Investigating the effectiveness of press coverage

By Matt Edwards | June 14, 2024 | 1 min read

Investigating the effectiveness of press coverage

“To press, or not to press, that is the question. Whether ‘tis nobler in the mind to suffer the easy catches, and yards playing off leverage,or to take up arms against a sea of receivers, and by pressing disrupt them?”

What’s that? That’s not how that goes? That’s too bad. I can only imagine how much more fun it would have been to read Shakespeare in school if he was talking about defensive back play.

With Wide Receivers getting more and more talented (don’t believe me, just look up 6’5” 240 LB South Carolina WR Nyck Harbor and his track times), rule changes that benefit passing games, and a general shift in schematics, a Corner’s job is getting more and more difficult. One of the last vestiges of physical play at the position comes in the battle at the line of scrimmage.

Press Coverage Defined

First, let’s talk about press coverage, and how we at StatsBomb define it. One of the great things about StatsBomb data is the ability to build rules and models to “tag” plays instantly without need for manual intervention. Using the locations at the snap of all-22 players we are able to quickly identify individual skill players, formations, motions, defensive structures, and much more. One of the things we use the snap location for is identifying defensive backs who are pressing receivers. Using a threshold of 2 yards from the line of scrimmage, and 1 yard to either side of a receivers location, we are able to identify every time a player is lined up in press coverage.

To get a feel for what that looks like in practice, below are the snap location charts for the corners who pressed the most and least in the NFL and FBS.


Tyrek Funderburk and Kendall Fuller were the least pressing corners in FBS and the NFL respectively, while AJ Terrll and MJ Devonshire led their leagues in press %. Press coverage in and of itself is a binary yes or no, but that doesn’t mean that all “off” leverages are equal. For example, although Funderburk and Fuller were both limited in pressing, Fuller mixed up his alignment depth much more than Funderburk.

To Press or not to Press?

There are many reasons why a team might try to press receivers, but what does the data say about it? Now that we have defined what press coverage is, and taken a look at some extreme examples of how it is deployed, let’s answer the question that Shakespeare (ahem, I) coined at the beginning of the article: to press, or not to press.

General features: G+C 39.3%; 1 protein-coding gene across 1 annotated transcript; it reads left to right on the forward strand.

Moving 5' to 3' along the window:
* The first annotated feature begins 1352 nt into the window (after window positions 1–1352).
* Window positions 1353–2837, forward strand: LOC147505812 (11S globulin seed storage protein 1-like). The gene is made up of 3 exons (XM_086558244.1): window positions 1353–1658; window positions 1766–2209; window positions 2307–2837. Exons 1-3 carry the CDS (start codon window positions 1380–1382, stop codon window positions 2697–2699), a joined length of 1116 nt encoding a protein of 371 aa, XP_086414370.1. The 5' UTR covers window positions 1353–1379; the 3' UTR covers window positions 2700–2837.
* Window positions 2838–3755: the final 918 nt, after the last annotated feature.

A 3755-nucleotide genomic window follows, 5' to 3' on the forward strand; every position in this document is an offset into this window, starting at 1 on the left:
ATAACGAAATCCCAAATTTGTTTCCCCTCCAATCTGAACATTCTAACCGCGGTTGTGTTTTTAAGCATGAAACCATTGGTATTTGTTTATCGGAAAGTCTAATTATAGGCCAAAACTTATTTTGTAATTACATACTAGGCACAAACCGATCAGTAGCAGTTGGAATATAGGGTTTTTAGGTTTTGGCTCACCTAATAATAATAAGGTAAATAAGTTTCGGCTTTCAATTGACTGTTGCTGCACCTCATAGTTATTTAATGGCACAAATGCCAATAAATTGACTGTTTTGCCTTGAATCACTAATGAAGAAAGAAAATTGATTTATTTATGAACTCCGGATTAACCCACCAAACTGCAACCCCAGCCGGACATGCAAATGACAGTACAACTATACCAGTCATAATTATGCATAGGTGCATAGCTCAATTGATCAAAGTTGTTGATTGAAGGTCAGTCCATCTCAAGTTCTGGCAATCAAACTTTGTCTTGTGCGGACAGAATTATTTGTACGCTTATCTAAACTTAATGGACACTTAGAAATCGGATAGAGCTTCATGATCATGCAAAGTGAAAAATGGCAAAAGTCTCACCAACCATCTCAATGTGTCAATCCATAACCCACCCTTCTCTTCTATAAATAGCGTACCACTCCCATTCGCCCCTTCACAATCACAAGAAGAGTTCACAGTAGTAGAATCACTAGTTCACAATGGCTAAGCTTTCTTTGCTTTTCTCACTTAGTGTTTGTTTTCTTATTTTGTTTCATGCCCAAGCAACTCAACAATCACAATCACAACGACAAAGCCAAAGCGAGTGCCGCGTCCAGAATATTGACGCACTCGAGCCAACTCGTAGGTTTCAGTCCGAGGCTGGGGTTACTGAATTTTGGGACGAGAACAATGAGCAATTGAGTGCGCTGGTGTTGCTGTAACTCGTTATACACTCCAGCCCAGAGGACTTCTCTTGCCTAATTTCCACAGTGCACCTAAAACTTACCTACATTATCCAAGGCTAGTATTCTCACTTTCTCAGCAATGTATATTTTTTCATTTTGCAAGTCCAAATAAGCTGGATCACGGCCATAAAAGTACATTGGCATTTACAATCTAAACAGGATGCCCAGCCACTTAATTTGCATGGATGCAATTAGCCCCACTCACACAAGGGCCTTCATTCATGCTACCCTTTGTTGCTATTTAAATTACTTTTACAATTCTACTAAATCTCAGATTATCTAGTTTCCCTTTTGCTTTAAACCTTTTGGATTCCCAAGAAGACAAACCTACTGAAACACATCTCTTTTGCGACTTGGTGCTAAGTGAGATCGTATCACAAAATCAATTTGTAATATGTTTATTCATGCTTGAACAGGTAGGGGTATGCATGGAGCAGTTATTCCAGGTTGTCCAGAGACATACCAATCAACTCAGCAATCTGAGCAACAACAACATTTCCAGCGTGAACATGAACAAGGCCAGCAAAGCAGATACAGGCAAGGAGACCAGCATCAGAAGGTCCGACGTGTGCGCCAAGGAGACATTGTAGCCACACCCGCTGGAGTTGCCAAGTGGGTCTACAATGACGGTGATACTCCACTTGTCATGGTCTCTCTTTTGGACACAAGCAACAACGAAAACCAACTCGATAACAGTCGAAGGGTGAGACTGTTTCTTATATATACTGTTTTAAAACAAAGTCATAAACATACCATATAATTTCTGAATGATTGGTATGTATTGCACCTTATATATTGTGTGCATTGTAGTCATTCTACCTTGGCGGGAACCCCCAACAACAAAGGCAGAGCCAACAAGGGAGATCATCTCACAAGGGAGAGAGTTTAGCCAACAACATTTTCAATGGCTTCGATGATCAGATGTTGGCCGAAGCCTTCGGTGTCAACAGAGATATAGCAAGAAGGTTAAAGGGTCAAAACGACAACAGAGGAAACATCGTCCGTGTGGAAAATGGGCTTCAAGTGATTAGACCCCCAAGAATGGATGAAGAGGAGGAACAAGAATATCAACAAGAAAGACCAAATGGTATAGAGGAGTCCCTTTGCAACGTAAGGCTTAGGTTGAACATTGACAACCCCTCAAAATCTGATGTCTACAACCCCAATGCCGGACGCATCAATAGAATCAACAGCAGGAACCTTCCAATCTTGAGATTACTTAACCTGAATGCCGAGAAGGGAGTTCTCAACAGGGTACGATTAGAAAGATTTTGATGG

1. Get closer to a WR

The biggest factor in both our Completion Percentage Over Expected (CPOE) and Catch Rate Over Expected (CROE) models is the separation of the receiver from the closest defender.

If a defense wants to decrease the likelihood that a pass is completed, the number one thing they can do is have defenders closer to the receivers. That seems intuitive when you think about it, it’s easier for a receiver to catch the ball if he doesn’t have anyone defending against him.

But how can a defense get defenders closer to the receivers? Well, one of the easiest ways is to start closer to the receivers. The plots below show all qualifying FBS and NFL corners and their separation at the time of target. As you can see, the vast majority of players had lower separation while pressing than when they played off coverage.


Each of the top 7 corners taken in this year's NFL Draft had lower separation while pressing. Cooper DeJean had the biggest difference allowing 2 yards of separation while pressing, to over 4.5 yards while not pressing. If the goal is to have defenders closer to target receivers, then the answer is a resounding Press.

2. Allow Fewer Targets

Paraphrasing the great quote from Michael Scott (who is paraphrasing from Wayne Gretzky) a DB allows 0% completions on passes that don’t get thrown to the receiver they are covering.

Lots of things go into when a receiver is targeted with a pass: pressure on the QB, where the receiver is in the schematic progression, and of course how well the receiver is covered. We just examined press coverage and the relationship it has with separation. Next, let’s look at press coverage and the relationship between target percentage.